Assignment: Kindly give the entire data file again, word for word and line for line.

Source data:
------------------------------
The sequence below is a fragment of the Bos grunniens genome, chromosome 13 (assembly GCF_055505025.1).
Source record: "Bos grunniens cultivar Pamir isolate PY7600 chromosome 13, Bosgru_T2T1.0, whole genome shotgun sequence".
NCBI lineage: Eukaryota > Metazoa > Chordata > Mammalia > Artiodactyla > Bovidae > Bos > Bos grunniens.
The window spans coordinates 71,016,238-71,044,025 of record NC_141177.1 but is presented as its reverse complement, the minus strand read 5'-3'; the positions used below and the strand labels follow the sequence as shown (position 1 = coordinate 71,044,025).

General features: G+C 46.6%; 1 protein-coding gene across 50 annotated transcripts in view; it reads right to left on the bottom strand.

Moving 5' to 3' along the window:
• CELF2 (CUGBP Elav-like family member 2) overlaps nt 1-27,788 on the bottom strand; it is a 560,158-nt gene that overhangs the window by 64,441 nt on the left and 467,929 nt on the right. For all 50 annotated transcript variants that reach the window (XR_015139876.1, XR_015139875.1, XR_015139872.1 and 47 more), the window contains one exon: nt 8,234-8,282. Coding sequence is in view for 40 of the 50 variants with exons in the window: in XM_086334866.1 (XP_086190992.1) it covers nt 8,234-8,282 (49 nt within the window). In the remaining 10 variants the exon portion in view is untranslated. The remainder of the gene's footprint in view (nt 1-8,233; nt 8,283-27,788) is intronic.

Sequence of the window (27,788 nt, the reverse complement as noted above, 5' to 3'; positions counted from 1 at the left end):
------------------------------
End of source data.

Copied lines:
The sequence below is a fragment of the Bos grunniens genome, chromosome 13 (assembly GCF_055505025.1).
Source record: "Bos grunniens cultivar Pamir isolate PY7600 chromosome 13, Bosgru_T2T1.0, whole genome shotgun sequence".
NCBI lineage: Eukaryota > Metazoa > Chordata > Mammalia > Artiodactyla > Bovidae > Bos > Bos grunniens.
The window spans coordinates 71,016,238-71,044,025 of record NC_141177.1 but is presented as its reverse complement, the minus strand read 5'-3'; the positions used below and the strand labels follow the sequence as shown (position 1 = coordinate 71,044,025).

General features: G+C 46.6%; 1 protein-coding gene across 50 annotated transcripts in view; it reads right to left on the bottom strand.

Moving 5' to 3' along the window:
• CELF2 (CUGBP Elav-like family member 2) overlaps nt 1-27,788 on the bottom strand; it is a 560,158-nt gene that overhangs the window by 64,441 nt on the left and 467,929 nt on the right. For all 50 annotated transcript variants that reach the window (XR_015139876.1, XR_015139875.1, XR_015139872.1 and 47 more), the window contains one exon: nt 8,234-8,282. Coding sequence is in view for 40 of the 50 variants with exons in the window: in XM_086334866.1 (XP_086190992.1) it covers nt 8,234-8,282 (49 nt within the window). In the remaining 10 variants the exon portion in view is untranslated. The remainder of the gene's footprint in view (nt 1-8,233; nt 8,283-27,788) is intronic.

Sequence of the window (27,788 nt, the reverse complement as noted above, 5' to 3'; positions counted from 1 at the left end):